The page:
My Friend Eva
I did get to know her when I was forty and Eva was sixty-three. She died thirty years later. I was able to keep in touch with her right to the end. When Eva was nearly eighty, she moved to a hostel. Before that she had lived at home with her estranged husband and had frequent bouts of depression. She had wanted to separate from her husband for a long time. Her husband didn’t want to let her go. He also prevented her from getting an age pension. For years and years she was stranded not being able to buy anything for herself.
Finally, through the intervention of a caring social worker, she was able to get her age pension. Another caring person, namely a Catholic sister, who lived in the neighborhood, saw to it that she could move into the hostel. She was nearly eighty at the time.
For many years I visited Eva in her home. Whenever I visited we played several games of Scrabble. Even when Eva was in a depressive state, she always loved to play Scrabble! Once she had some pension money, she developed an interest in shopping again. When I took her out for a bit of shopping, she also liked to have a cup of coffee with me in a shopping center. Sometimes I took her to my place for some games of Scrabble and to have lunch with me and Peter.
After having moved to the hostel, Eva liked to be taken for visits to a hairdresser. She also started choosing with great care what to wear for the day. It was really important to her to look good! Sometimes I took her with me to visit some friends of mine. They were all fond of Eva. I was her confidante. I think I was probably the only person she liked to open up to. I saw her only about once a week or once a fortnight. She always liked to spend a few minutes to let me know what had been going on with her since I last saw her. She also never forgot to inquire about me and my family.
The hostel provided for outings in their community bus. In the beginning Eva had been keen on going to all these outings. However, as she got older she lost interest in it. There came a time when she just didn’t want to go out anymore. Even with me she wanted to go out less and less. She still liked playing Scrabble though whenever I visited her. I think it was when Eva was about ninety when she started losing interest in playing Scrabble. However right to the end she was always looking forward to my visits.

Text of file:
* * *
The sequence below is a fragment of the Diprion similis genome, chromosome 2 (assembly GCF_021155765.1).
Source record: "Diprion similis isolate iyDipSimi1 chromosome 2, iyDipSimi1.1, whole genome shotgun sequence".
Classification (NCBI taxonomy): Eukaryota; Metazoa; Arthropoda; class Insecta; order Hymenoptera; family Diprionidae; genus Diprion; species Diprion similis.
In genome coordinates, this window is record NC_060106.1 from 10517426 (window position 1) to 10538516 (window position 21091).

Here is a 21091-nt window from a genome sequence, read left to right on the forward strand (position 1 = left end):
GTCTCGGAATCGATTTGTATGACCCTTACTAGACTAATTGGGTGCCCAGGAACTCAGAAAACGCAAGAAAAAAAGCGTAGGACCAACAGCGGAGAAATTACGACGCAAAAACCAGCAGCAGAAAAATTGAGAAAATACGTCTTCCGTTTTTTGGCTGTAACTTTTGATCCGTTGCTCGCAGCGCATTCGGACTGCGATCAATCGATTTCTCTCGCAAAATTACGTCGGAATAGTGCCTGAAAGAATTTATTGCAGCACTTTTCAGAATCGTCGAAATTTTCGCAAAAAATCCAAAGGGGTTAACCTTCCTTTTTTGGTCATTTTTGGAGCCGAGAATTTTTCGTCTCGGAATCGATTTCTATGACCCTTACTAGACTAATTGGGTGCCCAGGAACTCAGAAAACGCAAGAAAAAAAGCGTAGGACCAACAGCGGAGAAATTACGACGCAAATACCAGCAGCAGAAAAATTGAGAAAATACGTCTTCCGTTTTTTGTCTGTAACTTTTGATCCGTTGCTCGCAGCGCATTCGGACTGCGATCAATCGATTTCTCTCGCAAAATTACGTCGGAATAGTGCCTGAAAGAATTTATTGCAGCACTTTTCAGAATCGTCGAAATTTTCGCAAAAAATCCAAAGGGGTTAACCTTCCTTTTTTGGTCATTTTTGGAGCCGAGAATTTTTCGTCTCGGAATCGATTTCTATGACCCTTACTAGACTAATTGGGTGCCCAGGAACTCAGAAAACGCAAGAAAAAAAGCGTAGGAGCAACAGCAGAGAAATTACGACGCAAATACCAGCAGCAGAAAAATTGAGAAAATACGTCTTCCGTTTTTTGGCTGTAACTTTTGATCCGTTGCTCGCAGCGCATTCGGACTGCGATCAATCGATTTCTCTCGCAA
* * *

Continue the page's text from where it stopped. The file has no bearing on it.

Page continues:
Eva died in 2005. I was seventy at the time. In 2007 I wrote an imaaginary story about my being in a hostel as an eighty-two year old. In five years from now I will be eighty-two! Hopefully my husband is still going to be alive by then and I won’t have the need for a place in a hostel. But what if? I plan on publishing this imaginary story that I wrote five years ago. I also have some photos of Eva. Maybe a couple of these I can soon publish as well.
5 thoughts on “My Friend Eva”
So touching Uta, you are lucky to have had her in your life as she was you.
Thanks, LG, for reminding me of this post. I might one day use it for a page to which I can add the post with two of Eva’s pictures. And then there is this fictional post, which perhaps I could add as well. 🙂
Thank you for drawing my attention to your post about your friend. You are right, the story I wrote is based on a relationship like your friend had with her husband. However, my story’s ending is very different. This is what’s brilliant about fiction. You can write it anyway you like. I’m so glad you both shared that special friendship.
So far I have mainly recalled what I experienced in my life. But I know that some things can be told better in fiction. My husband often writes what he can remember from his childhood. With some stories he feels he would like to add some things, like conversations he would have heard as a nine year old but which of course he would not be able to recall word for word. If for instance he wants to write down everything the doctor had told his mother, it would have to be fictional. So he calls it a ‘fictional’ biography.